LGBTQ history through the eyes of one gay Atlantan
Tone Lane has spent his life having fun. The 64-year-old worked as a professional clown, touring with his own one-man show for 18 years. He now teaches theater at the Midtown International School, where the self-described “proud gay man” heads the Gay Straight Alliance.
Since coming out 40 years ago, Lane has had what he calls the “blessing” of living through decades of ever-changing LGBTQ history.
“I have been blessed enough to witness the many decades of gay life,” he told Georgia Voice. “I see how society and the gay life has morphed into a different kind of social and personal existence.”
The world Lane grew up gay in was drastically different from the world we know today — but a harsher social climate never prevented him from finding a way to live his truth.
A testament to the timelessness of self-acceptance and community
Lane came out in the early ’80s, a significant time period for LGBTQ history. It was the peak of the HIV epidemic, which ripped through gay communities and publicized gay sexual life, opening the LGBTQ community up to even more stigma, scorn, and assumptions of depravity. Homosexuality was deemed “incompatible with military service” by the Army in 1982 (a finding that was revoked in 1989). Harvey Milk, the first openly gay elected official in California, was assassinated only four years before, in 1978. Homosexuality wasn’t effectively legalized in Georgia until 1998 with Powell v. State of Georgia, which found that an individual’s right to privacy trumped antisodomy laws.
However, mainstream homophobia never stopped Lane from accepting himself and living his truth; thanks to “a strong circle of support through friendships,” Lane came out “freely and without any hesitation.”
“There was nothing intrepid about me coming out,” he said. “I realized quickly that [being gay] was who I am.”
Lane’s radical self-acceptance is a testament to the truth about the historical context upon which our current LGBTQ community is built: despite hardships, LGBTQ people have always looked out for themselves and each other. This was done not only through friendships and chosen family, but with community-building in gay-only social spaces.
“[The gay bar life] was a safe haven, a go-to, where you knew everybody was going to be there and you could feel safe and have fun,” Lane recalled. “I always found my place in these establishments.”
Lane said that, while bars are still a home and safe haven for LGBTQ people today, they are now “wide open in terms of how people come into the space and how they socialize — it isn’t exclusively LGBTQ anymore.”
The transition into the mainstream
Despite being a self-proclaimed “glass half full” kind of person, Lane never expected same-sex marriage to be legalized in his lifetime. The historic 2015 moment brought him to tears and significantly changed the trajectory for LGBTQ life.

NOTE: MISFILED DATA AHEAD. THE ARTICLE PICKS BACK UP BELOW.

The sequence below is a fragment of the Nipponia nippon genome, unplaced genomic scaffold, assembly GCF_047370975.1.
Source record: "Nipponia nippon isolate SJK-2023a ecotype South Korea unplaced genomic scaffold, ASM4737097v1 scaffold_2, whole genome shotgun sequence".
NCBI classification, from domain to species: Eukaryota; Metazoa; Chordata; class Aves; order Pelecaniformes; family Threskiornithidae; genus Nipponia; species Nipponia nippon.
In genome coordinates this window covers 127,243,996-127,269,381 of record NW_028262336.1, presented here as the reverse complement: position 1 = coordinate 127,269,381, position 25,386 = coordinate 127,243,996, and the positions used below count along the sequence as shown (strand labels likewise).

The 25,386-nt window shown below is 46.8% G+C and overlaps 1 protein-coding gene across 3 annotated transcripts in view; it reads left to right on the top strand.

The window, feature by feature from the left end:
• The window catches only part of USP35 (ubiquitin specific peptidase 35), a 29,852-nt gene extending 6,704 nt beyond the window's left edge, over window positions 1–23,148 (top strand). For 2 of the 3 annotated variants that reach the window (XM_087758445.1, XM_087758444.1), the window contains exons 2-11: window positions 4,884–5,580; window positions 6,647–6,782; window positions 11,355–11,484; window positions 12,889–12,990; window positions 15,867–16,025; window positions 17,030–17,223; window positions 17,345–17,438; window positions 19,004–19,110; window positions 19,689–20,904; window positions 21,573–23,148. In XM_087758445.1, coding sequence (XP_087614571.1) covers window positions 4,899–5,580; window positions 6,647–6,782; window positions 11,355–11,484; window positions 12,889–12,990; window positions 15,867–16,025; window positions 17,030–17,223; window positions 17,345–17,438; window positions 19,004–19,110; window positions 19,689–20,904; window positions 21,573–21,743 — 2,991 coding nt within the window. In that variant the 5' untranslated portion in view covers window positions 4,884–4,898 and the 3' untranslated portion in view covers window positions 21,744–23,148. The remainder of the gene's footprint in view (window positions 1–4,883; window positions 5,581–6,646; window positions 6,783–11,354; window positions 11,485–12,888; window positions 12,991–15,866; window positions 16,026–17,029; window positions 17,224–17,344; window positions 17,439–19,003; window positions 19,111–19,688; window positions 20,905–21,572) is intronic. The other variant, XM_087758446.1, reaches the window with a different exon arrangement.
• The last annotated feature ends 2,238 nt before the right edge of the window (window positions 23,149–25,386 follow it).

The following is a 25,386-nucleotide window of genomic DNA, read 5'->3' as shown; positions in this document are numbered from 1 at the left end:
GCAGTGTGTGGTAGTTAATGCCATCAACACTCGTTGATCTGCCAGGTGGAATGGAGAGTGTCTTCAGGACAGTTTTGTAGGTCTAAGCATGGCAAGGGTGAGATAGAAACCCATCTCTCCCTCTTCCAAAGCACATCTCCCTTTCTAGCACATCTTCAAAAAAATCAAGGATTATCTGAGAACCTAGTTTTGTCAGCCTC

“I cried,” he recalled. “I was extremely emotional about it. It was amazing for me.”
Lane believes the Obergefell v. Hodges decision was the impetus for the entrance of LGBTQ issues into the mainstream — something he is shocked but pleased by.
“Life has changed dramatically, and it’s a mainstream shift,” he said. “The business sector is more involved. Our politicians are more involved. The fight for equality and gay marriage and winning that turned LGBTQ in a really amazing direction, but it also stood it on its ear a bit. I personally love it, but it is a shift.”
In only a few years, Pride celebrations shifted from intentionally scandalous gestures of dissent to corporate-sponsored, family-friendly events — much to the dismay of the more radical older gay folks, Lane not included.
“Our celebrations are much more dignified [now],” he said. “There was a time when people would walk down the street nude. Now, our parades are filled with children — and I love that.”
There’s always room for growth
While society has changed drastically over the last 40 years, with LGBTQ acceptance becoming more in vogue than ever before, there are still significant disparities between cis-het and LGBTQ experiences. Lane, who lives in Pittsburgh — a neighborhood just south of downtown Atlanta — said he’s experienced considerable backlash to his sexuality from neighborhood associations.
“There were many neighborhood association [meetings] where I had to stand up for myself [after being negatively called out for being gay],” he said. “I turned to City Hall for help, and I didn’t get it.”
This struggle, which has lasted since last year, symbolizes to Lane the need for institutions that are interested in advocating for LGBTQ people. Mainstream acceptance was only a short time ago unimaginable, but there still remains an imbalance between LGBTQ and non-LGBTQ life that needs to be addressed.
“It all starts with leadership: our government, our neighborhood associations,” Lane said. “These are the pillars of [achieving] what can come close to perfect[ion] — when diversity training is enacted within these spaces. It’s about looking out for human beings in a proper way, even if you don’t live that way.”